• Start out as broadly as possible in the date range, narrow down in culling. You do not want to have to go back and re-collect!

Don’t Forget the Paper

  • We sometimes forget that paper is still generated, despite the fact that we work in a digital world.

  • I like to keep track of what actual paper is generated and what happens to it.

  • Many a case is won or lost on handwritten notations on a paper document.

Digital Evidence, Departing Employees, Overdue Awareness by Ronald Davis, JD

A recent Law Technology News article by Vancouver journalist/lawyer Marlisse Silver Sweeney focuses on gathering digital evidence from departed employees.

Now, best practice demands that employers have a protocol for gathering digital evidence at the moment an employee leaves. Otherwise, the ex post facto gathering of evidence is closing the barn door after the horse has left.

But, setting aside this concern, the main point of Ms. Sweeney’s piece is that ex-employees will likely have data - i.e. digital evidence - in more places than the obvious ones.

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Electronic Evidence's Best Kept Secret by Steve Ellwood

Don’t let the gawky handle fool you. CGSB-72.34-2005 is hugely important. It’s the document from the Canadian Government’s Canadian General Standards Board (i.e. the CGSB) titled *Electronic Records as Documentary Evidence*, and the standards it sets out apply to everyone. Public sector, private sector. For profit, not for profit. People, corporations.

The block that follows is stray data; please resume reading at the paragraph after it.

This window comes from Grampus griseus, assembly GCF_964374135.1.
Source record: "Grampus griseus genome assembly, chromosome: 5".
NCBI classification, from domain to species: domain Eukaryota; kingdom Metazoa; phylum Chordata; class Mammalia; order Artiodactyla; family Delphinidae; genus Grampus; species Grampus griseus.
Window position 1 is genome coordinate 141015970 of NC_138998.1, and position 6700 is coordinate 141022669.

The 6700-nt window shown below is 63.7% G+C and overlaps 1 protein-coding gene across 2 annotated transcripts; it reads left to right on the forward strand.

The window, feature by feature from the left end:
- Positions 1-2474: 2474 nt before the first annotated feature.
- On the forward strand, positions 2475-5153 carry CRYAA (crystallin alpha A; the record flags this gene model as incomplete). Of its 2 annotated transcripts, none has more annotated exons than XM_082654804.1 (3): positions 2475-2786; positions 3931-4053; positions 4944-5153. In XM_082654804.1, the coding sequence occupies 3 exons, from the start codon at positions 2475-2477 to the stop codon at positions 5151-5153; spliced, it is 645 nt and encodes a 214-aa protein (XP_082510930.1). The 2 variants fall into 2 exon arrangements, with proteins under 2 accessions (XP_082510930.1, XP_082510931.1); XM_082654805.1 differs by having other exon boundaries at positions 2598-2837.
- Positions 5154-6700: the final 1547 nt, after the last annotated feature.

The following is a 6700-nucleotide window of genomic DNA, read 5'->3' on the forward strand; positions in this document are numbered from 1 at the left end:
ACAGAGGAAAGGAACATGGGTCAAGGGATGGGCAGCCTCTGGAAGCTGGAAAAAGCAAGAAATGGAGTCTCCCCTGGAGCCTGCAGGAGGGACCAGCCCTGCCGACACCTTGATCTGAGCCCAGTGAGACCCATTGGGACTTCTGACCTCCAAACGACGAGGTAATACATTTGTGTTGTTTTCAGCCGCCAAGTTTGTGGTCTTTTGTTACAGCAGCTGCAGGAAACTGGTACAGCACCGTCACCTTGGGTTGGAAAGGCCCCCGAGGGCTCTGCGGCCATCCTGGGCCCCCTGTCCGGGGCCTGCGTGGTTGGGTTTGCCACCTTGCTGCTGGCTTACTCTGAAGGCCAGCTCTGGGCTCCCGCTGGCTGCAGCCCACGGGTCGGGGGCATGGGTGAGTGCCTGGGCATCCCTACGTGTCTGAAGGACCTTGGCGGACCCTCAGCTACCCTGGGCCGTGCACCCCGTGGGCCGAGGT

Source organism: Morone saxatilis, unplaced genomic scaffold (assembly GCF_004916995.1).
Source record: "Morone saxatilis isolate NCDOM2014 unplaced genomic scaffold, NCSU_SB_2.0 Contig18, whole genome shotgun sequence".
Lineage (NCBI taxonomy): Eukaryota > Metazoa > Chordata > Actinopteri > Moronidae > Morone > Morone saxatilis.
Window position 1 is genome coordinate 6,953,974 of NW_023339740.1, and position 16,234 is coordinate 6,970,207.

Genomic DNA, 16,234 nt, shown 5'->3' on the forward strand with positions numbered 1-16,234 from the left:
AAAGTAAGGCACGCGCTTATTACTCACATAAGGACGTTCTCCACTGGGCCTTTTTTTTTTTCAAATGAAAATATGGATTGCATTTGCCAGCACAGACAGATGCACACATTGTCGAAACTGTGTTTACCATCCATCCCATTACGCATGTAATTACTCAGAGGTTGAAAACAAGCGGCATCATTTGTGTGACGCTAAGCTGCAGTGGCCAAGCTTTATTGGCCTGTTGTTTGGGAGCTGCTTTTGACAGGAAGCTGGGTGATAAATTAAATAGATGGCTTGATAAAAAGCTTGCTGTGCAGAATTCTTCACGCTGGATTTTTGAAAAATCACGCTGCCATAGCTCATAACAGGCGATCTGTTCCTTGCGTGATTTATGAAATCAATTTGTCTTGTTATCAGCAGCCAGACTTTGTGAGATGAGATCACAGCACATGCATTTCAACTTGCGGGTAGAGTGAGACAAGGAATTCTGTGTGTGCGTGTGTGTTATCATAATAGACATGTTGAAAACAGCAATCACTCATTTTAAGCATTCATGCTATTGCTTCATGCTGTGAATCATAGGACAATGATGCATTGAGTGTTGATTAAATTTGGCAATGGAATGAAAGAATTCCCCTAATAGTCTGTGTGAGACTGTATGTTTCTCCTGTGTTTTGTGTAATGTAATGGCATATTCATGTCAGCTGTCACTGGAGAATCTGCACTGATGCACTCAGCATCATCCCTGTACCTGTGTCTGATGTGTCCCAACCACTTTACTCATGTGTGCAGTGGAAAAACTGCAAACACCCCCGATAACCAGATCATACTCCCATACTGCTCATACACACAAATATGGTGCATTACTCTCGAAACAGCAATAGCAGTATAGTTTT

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Holding Down the Fort by William Ellwood, EnCE

In the closing scene of Butch Cassidy and the Sundance Kid, the titular duo is trapped in a farmhouse, surrounded by the Bolivian army and dreaming of far off Australia, where both banks and the armed forces are pushovers.

Our heroic duo’s hideout has only one door, no other apertures. This is a blessing and a curse: as they plot their escape, bullets can’t whiz through windows and cause chaos within.  But their opponents can centre their focus on that single point of exit.

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The Invader in Your Pocket: The Android Phone and Stealth File Copying by Steve Ellwood

Lucky me. I just got the latest and greatest whizbang Android phone, the Samsung Galaxy S4.  It comes with a slot for a memory card, so I bought a $60 64GB little chip, and slid it in.  Cool.

 I spend another $1.38, and bought a little application that allows the wireless file transfers to my phone, from any computer with a web browser. How convenient.

Convenient, yes. But also SCARY. I’ll tell you why.